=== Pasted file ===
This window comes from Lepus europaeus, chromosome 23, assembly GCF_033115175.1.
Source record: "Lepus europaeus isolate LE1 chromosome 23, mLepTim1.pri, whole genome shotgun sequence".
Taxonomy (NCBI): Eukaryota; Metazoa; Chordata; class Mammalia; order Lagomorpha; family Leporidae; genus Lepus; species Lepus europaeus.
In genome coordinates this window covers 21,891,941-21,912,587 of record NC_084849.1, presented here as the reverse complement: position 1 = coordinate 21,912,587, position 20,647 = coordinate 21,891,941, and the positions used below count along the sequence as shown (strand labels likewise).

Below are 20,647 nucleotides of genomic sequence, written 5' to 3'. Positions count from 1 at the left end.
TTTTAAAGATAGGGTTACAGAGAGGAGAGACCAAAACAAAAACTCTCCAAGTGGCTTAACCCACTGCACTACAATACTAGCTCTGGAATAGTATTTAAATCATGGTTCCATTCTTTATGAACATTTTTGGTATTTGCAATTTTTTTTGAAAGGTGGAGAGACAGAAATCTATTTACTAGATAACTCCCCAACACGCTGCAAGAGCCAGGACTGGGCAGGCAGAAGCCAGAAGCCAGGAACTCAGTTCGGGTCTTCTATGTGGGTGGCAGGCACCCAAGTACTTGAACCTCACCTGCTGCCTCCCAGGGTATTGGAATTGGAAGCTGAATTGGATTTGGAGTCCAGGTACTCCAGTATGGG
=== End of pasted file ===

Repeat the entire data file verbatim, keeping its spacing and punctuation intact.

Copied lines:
This window comes from Lepus europaeus, chromosome 23, assembly GCF_033115175.1.
Source record: "Lepus europaeus isolate LE1 chromosome 23, mLepTim1.pri, whole genome shotgun sequence".
Taxonomy (NCBI): Eukaryota; Metazoa; Chordata; class Mammalia; order Lagomorpha; family Leporidae; genus Lepus; species Lepus europaeus.
In genome coordinates this window covers 21,891,941-21,912,587 of record NC_084849.1, presented here as the reverse complement: position 1 = coordinate 21,912,587, position 20,647 = coordinate 21,891,941, and the positions used below count along the sequence as shown (strand labels likewise).

Below are 20,647 nucleotides of genomic sequence, written 5' to 3'. Positions count from 1 at the left end.
TTTTAAAGATAGGGTTACAGAGAGGAGAGACCAAAACAAAAACTCTCCAAGTGGCTTAACCCACTGCACTACAATACTAGCTCTGGAATAGTATTTAAATCATGGTTCCATTCTTTATGAACATTTTTGGTATTTGCAATTTTTTTTGAAAGGTGGAGAGACAGAAATCTATTTACTAGATAACTCCCCAACACGCTGCAAGAGCCAGGACTGGGCAGGCAGAAGCCAGAAGCCAGGAACTCAGTTCGGGTCTTCTATGTGGGTGGCAGGCACCCAAGTACTTGAACCTCACCTGCTGCCTCCCAGGGTATTGGAATTGGAAGCTGAATTGGATTTGGAGTCCAGGTACTCCAGTATGGG